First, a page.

SERIES: Working Papers by CEAP Visiting Fellows | Number 55 of 66 « Previous | Next »

The Japan-Russia Border and Stability in Northeast Asia: Toward a Pragmatic Approach to Territorial Disputes

Introduction:

Territorial disputes often become highly sensitive political issues. For example, whereas Japan takes the position that no territorial dispute exists regarding to Senkaku Islands, the world observed in September 2010 that an incident related to territorial sovereignty can easily turn into an extremely political issue which deeply affects the overall relationship between countries involved. On Japan’s northern frontier, Russian President Dmitry Medvedev’s visit in November 2010 to one of four islands—Etorofu, Kunashiri, Shikotan, and Habomai—that are disputed between Japan and Russia added another example, reviving the flames of controversy in both countries.

In order to achieve the peaceful solution of a territorial dispute, leaders must first reduce tension in their own countries, because any solution through negotiation is based on compromises. Leaders and negotiators have to convince their domestic audience that the compromising solution best serves their national interests. Usually, this is far from easy.

Russia and China settled their often-contentious 4,300 km border in 2004. Several conditions pushed the two governments toward the agreement, as will be demonstrated below. But the success of the settlement was due to the effective approaches to create mutual trust that were taken by the negotiators on both sides. Negotiators would not have been able to make the politically sensitive deal without it.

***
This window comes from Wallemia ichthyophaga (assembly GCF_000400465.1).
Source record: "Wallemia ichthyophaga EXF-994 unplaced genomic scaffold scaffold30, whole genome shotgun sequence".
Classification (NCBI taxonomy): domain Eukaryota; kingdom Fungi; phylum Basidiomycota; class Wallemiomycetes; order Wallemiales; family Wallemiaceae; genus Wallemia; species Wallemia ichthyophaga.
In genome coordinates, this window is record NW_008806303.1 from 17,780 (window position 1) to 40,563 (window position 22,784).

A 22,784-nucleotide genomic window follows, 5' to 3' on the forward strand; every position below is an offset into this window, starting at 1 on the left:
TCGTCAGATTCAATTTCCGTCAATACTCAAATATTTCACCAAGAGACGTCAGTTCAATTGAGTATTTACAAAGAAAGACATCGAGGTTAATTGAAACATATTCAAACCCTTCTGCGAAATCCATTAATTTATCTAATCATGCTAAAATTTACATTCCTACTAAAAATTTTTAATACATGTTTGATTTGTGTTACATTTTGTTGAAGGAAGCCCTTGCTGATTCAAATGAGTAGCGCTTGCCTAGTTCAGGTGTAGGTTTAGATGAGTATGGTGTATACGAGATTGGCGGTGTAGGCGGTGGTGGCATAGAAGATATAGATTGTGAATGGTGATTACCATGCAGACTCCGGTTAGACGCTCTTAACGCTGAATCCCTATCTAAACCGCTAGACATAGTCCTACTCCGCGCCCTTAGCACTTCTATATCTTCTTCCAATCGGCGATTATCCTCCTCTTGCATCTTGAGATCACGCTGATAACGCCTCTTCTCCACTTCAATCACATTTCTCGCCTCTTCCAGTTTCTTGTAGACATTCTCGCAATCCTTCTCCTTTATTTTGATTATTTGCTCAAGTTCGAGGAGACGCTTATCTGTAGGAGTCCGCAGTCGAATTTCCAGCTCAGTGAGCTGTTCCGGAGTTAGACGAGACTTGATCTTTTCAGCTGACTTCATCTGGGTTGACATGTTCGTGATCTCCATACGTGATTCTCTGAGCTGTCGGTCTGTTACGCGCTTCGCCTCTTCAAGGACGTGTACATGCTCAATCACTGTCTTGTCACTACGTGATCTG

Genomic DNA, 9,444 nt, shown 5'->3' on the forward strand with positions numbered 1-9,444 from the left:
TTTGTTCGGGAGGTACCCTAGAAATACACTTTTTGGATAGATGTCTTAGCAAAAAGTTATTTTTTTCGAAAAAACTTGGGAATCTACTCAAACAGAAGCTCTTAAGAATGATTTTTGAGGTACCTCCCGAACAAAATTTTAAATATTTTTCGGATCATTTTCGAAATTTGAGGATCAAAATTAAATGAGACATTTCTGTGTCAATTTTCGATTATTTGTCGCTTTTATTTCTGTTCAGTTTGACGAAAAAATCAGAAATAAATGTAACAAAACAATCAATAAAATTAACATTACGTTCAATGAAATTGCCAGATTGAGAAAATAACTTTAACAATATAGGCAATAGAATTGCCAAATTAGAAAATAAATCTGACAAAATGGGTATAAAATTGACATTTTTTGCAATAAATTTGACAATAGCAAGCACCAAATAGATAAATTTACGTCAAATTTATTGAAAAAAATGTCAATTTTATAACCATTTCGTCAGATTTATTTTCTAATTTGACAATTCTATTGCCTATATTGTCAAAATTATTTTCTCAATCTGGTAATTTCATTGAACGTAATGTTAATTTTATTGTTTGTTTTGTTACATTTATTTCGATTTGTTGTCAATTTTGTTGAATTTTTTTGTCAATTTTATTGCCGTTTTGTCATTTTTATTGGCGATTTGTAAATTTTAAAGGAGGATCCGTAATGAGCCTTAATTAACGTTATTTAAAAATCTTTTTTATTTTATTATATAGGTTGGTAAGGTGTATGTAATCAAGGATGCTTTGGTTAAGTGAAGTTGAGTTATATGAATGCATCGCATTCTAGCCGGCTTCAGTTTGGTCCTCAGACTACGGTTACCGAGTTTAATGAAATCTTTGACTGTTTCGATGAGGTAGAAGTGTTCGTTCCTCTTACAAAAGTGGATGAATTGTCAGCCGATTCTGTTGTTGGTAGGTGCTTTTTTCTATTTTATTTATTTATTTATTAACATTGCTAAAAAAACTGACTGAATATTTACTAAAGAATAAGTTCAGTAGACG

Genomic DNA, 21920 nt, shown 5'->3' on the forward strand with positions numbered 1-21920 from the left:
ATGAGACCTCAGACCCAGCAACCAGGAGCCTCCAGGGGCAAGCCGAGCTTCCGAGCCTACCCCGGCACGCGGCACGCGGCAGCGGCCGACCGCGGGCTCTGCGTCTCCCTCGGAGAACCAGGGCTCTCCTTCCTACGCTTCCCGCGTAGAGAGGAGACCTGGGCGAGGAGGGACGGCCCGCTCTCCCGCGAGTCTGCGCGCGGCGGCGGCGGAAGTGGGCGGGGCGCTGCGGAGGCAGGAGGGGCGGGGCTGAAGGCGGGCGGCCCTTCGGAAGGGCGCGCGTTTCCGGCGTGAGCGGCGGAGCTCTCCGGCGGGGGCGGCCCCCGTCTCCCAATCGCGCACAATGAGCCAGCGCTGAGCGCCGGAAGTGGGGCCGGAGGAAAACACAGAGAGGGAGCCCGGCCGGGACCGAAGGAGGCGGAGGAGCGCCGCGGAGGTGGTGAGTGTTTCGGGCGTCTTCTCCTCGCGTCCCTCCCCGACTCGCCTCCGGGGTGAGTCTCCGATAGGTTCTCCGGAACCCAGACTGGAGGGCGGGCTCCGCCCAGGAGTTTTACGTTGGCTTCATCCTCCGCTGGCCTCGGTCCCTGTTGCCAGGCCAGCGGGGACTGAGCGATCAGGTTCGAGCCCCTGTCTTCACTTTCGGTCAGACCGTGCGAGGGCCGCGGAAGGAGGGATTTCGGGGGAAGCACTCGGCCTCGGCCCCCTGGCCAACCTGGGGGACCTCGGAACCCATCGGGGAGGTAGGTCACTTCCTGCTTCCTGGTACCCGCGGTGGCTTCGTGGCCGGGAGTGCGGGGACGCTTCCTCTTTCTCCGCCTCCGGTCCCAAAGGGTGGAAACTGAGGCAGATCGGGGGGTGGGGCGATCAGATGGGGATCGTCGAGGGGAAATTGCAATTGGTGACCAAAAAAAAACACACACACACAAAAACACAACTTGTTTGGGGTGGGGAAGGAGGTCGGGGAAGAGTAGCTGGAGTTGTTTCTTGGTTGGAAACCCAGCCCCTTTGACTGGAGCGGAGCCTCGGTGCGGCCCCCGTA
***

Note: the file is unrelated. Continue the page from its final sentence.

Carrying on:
This paper will hold the Sino-Russian border demarcation as a successful example of efforts to create mutual trust and examine the role of cross-border cooperation in its context. What does the Sino-Russian case suggest on the Japan-Russian territorial problem?  Can Japan and Russia apply similar approaches to their dispute over the four islands?[1]

The United States has played and likely will continue to play a significant role with regard to the Japan-Russia territorial problem. This paper will also explore how the United States can contribute to the solution of this issue and how it will serve U.S. interests in the Northeast Asia.

Finally, the paper will focus on the fight against cross-border crime as an opportunity to create trust between Japan and Russia. Among a variety of fields in which to create mutual trust, combating cross-border crime can be a useful agenda. Disputed borders are often conducive to cross-border crime, and illicit economies find room to make profits out of such situations since the authority of law imposed by the controlling state is frail in light of the other country’s (or countries’) claims. All sides usually have an interest in abating criminal activity. A focus on this common interest in fighting crime may reconcile conflicting interests of the countries involved in a given territorial disputes. Preventing crime is a very practical task, directly linked to people’s daily life, which can avoid political arguments in most cases.


[1] Russia claims that these four islands, Etorofu, Kunashiri, Shikotan, and Habomai, are part of the Kurile Islands, but Japan argues that they are not included in this group.

SERIES: Working Papers by CEAP Visiting Fellows | Number 55